Double integral with infinite limits

In summary, the conversation discusses a conjecture about the equivalence of two double integrals, one involving a function ##f(y)## and the other involving the function ##xf(x)##. The conversation provides a counterexample to the conjecture and discusses possible conditions for the conjecture to hold, as well as proposing a proof for its validity.
  • #1
NotEuler
55
2
I have the following problem and am almost sure of the answer but can't quite prove it:

##f(y)## is nonnegative, and I know that ##\int_0^{\infty } f(y) \, dy## is finite.

I now need to calculate (or simplify) the double integral:

$$\int_0^{\infty } \left(\int_x^{\infty } f(y) \, dy\right) \, dx$$

Now, I have a conjecture that this can be written as

$$\int_0^{\infty } x f(x) \, dx$$How could I go about proving such a thing?
 
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  • #2
Isn't ##f(x) = \dfrac 1 {x^3}## a counterexample to your conjecture?
 
  • #3
PeroK said:
Isn't ##f(x) = \dfrac 1 {x^3}## a counterexample to your conjecture?
It doesn't look like the integral ##\int_0^{\infty } f(y) \, dy## is finite with that function? So the conditions are not met.

But actually ##f(y) = \frac{1}{(y+1)^2}## does seem to be a counterexample: the inner integral converges, but the outer one does not. So I suppose the conjecture isn't true in general. Could it still be true if both integrals converge? At least numerical examples suggest so, and a similar construction using infinite sums seems to give a similar answer to my guess.
 
  • #4
Here's an example of where my guess works:

##f(y) = \frac{1}{(y+1)^3}##
Then:
##\int_0^{\infty } \left(\int_x^{\infty } f(y) \, dy\right) \, dx = \int_0^{\infty } \ \frac{1}{2 (x+1)^2} \, dx = 1/2 ##

And also:
##\int_0^{\infty } x f(x) \, dx = 1/2##

So my guess gives the correct answer with this example (and many others).
 
  • #5
NotEuler said:
It doesn't look like the integral ##\int_0^{\infty } f(y) \, dy## is finite with that function? So the conditions are not met.

But actually ##f(y) = \frac{1}{(y+1)^2}## does seem to be a counterexample: the inner integral converges, but the outer one does not. So I suppose the conjecture isn't true in general. Could it still be true if both integrals converge? At least numerical examples suggest so, and a similar construction using infinite sums seems to give a similar answer to my guess.

Now I am wondering if my counterexample really is a counterexample.

##\int_0^{\infty } \left(\int_x^{\infty } f(y) \, dy\right) \, dx## and ##\int_0^{\infty } x f(x) \, dx## both diverge with ##f(y) = \frac{1}{(y+1)^2}##, so I suppose from that perspective the conjecture still holds?

Either ##\int_0^{\infty } \left(\int_x^{\infty } f(y) \, dy\right) \, dx = \int_0^{\infty } x f(x) \, dx## or both of them diverge to infinity and are still 'equal' in that sense.

I'll stop talking to myself now...
 
  • #6
NotEuler said:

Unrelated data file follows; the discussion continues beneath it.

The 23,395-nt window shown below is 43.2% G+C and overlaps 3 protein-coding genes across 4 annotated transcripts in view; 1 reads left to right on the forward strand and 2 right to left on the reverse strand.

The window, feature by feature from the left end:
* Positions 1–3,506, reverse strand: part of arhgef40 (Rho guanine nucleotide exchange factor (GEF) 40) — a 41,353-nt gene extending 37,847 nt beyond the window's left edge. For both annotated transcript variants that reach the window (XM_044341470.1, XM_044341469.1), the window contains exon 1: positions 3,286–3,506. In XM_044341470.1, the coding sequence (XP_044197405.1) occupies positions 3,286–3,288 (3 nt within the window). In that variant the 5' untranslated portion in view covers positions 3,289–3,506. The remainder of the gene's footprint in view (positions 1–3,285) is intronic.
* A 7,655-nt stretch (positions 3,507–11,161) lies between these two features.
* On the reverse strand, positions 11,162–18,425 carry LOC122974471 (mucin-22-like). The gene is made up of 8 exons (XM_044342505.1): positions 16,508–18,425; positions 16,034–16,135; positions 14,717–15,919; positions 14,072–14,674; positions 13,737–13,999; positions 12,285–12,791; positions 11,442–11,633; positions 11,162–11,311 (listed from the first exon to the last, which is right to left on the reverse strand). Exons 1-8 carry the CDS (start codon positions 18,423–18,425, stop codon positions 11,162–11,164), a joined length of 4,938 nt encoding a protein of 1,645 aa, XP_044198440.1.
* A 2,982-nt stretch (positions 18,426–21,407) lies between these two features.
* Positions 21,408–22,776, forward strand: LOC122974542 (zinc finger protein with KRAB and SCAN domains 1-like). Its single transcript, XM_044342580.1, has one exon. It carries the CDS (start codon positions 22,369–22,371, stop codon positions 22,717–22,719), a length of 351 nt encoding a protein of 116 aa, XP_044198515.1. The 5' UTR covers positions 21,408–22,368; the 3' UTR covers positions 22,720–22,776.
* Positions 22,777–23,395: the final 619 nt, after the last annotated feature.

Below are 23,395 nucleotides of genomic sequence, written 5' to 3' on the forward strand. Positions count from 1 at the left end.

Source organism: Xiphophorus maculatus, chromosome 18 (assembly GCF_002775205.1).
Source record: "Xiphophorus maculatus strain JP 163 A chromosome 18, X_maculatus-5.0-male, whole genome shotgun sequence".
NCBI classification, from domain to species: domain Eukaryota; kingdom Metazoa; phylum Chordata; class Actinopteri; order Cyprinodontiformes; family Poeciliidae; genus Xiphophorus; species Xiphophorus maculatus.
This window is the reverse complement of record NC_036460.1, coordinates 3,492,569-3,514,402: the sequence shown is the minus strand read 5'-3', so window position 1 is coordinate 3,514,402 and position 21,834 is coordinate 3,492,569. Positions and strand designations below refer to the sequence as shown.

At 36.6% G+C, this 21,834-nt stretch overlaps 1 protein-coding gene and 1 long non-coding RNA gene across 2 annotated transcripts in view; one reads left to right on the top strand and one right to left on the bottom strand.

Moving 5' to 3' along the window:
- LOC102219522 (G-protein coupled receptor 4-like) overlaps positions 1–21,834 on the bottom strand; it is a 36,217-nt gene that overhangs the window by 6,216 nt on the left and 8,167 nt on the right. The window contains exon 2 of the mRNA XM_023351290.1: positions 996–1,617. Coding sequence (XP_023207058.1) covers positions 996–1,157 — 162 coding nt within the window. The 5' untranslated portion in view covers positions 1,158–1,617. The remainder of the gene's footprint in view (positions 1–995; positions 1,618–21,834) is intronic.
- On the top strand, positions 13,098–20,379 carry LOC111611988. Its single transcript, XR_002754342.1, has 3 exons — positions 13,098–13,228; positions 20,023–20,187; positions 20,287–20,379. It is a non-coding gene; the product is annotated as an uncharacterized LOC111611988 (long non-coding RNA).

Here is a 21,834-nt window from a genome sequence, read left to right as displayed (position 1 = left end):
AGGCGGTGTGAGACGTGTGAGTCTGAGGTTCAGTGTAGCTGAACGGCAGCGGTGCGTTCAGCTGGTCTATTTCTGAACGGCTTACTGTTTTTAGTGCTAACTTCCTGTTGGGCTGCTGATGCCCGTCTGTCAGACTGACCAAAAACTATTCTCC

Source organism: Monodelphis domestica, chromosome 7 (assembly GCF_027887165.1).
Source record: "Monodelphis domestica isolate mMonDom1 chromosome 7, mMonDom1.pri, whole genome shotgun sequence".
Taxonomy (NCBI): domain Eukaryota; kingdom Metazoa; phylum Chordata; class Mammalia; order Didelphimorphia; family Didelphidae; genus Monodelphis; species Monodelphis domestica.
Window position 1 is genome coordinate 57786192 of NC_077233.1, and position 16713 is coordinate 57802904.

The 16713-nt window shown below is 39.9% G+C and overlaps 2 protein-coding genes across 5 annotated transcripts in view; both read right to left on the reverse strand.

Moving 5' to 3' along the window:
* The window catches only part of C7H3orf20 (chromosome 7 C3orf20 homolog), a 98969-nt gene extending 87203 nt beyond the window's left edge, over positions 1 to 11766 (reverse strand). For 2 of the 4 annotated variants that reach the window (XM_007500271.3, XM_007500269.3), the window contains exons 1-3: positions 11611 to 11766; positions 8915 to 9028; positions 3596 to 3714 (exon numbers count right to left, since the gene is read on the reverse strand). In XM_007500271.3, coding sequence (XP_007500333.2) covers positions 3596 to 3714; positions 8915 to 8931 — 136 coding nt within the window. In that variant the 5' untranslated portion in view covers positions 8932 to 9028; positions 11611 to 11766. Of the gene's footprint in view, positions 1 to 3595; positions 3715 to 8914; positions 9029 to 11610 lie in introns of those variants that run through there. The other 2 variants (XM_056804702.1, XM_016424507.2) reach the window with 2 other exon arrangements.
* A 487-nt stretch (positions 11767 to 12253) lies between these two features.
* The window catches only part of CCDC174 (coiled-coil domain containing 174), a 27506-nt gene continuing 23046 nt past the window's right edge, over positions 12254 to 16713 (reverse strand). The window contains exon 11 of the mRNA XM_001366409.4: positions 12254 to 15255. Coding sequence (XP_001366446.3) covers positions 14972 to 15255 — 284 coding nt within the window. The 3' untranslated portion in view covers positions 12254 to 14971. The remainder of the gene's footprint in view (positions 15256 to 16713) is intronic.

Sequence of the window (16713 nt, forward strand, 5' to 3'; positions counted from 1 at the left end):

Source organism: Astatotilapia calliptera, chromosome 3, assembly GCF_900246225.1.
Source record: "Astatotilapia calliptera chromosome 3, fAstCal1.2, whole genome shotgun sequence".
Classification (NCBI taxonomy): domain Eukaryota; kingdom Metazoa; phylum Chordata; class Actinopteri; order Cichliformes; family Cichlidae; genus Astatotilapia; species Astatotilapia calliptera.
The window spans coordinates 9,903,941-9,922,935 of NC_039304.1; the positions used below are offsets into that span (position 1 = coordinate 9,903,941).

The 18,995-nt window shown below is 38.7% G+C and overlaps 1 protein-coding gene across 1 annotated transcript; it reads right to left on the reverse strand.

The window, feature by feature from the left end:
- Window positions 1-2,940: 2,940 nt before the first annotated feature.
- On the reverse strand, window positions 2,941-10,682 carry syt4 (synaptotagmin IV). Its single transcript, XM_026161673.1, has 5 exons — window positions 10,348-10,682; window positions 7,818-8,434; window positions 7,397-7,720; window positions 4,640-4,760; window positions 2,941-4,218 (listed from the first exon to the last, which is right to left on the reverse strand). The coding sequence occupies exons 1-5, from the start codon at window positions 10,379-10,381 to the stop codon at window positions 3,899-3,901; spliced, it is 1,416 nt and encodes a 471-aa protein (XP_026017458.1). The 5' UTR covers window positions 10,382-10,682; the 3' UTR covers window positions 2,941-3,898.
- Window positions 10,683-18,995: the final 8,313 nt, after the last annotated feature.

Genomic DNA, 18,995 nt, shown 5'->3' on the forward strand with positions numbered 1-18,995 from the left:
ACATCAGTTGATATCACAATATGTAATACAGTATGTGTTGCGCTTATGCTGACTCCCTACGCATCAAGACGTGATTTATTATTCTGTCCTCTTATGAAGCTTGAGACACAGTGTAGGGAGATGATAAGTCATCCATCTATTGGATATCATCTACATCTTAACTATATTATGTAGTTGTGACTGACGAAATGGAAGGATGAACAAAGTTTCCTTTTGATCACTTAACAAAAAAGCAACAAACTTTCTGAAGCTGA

I now need to calculate (or simplify) the double integral:

$$\int_0^{\infty } \left(\int_x^{\infty } f(y) \, dy\right) \, dx$$

Now, I have a conjecture that this can be written as

$$\int_0^{\infty } x f(x) \, dx$$
Replace ##f## by ##F'## (where ##F## is the antiderivative of ##f##) in both integrals, integrate-by-parts in the second integral, and then compare it to the first.
 
  • #7
renormalize said:
Replace ##f## by ##F'## (where ##F## is the antiderivative of ##f##) in both integrals, integrate-by-parts in the second integral, and then compare it to the first.
Ah yes, I think I see at least partly. If I write ##F(x)=-\int_x^{\infty } f(y) \, dy##, then ##\int_0^{\infty } x f(x) \, dx = \int_0^{\infty } x F'(x) \, dx = [xF(x)]_0^∞ - \int_0^{\infty } F(x) \, dx##.

##[xF(x)]_0^∞## goes to 0 at the lower limit if ##F(x)## converges, but I am not quite sure how I can justify it going to zero at the upper limit. On the other hand, the last term ##- \int_0^{\infty } F(x) \, dx = \int_0^{\infty } \left(\int_x^{\infty } f(y) \, dy\right) \, dx ##. So, apart from the upper limit of ##[xF(x)]_0^∞## I think I get this. Many thanks!I had another idea, but I am not sure what the conditions are for it to be valid. The integration limits specify a triangle to the right of the y-axis and above the liny y=x. So can I then change the order of integration as follows:
##\int_0^{\infty } \left(\int_x^{\infty } f(y) \, dy\right) \, dx = \int_0^{\infty } \left(\int_0^{y } f(y) \, dx\right) \, dy = \int_0^{\infty }\left([xf(y)]_0^y \right)\, dy = \int_0^{\infty }\left(yf(y) \right)\, dy = \int_0^{\infty }xf(x) \, dx##

The new integration limits seem to specify exactly the same area, but again I am not sure exactly how to justify this.
 
  • #8
NotEuler said:
I have the following problem and am almost sure of the answer but can't quite prove it:

##f(y)## is nonnegative, and I know that ##\int_0^{\infty } f(y) \, dy## is finite.

I now need to calculate (or simplify) the double integral:

$$\int_0^{\infty } \left(\int_x^{\infty } f(y) \, dy\right) \, dx$$

Now, I have a conjecture that this can be written as

$$\int_0^{\infty } x f(x) \, dx$$How could I go about proving such a thing?

Let [itex]R > 0[/itex] and integrate [itex]xf(x)[/itex] by parts: [tex]
\begin{split}
\int_0^R xf(x)\,dx &= \left[ x\int_0^x f(y)\,dy\right]_0^R - \int_0^R \int_0^x f(y)\,dy\,dx \\
&= \int_0^R 1\,dx \int_0^R f(y)\,dy - \int_0^R \int_0^x f(y)\,dy\,dx \\
&= \int_0^R \left( \int_0^R f(y)\,dy - \int_0^x f(y)\,dy\right)\,dx \\
&= \int_0^R \int_x^R f(y)\,dy\,dx. \end{split}[/tex] Now take the limit [itex]R \to \infty[/itex]. (Note that not all of these steps are valid if you start with [itex]R = \infty[/itex].)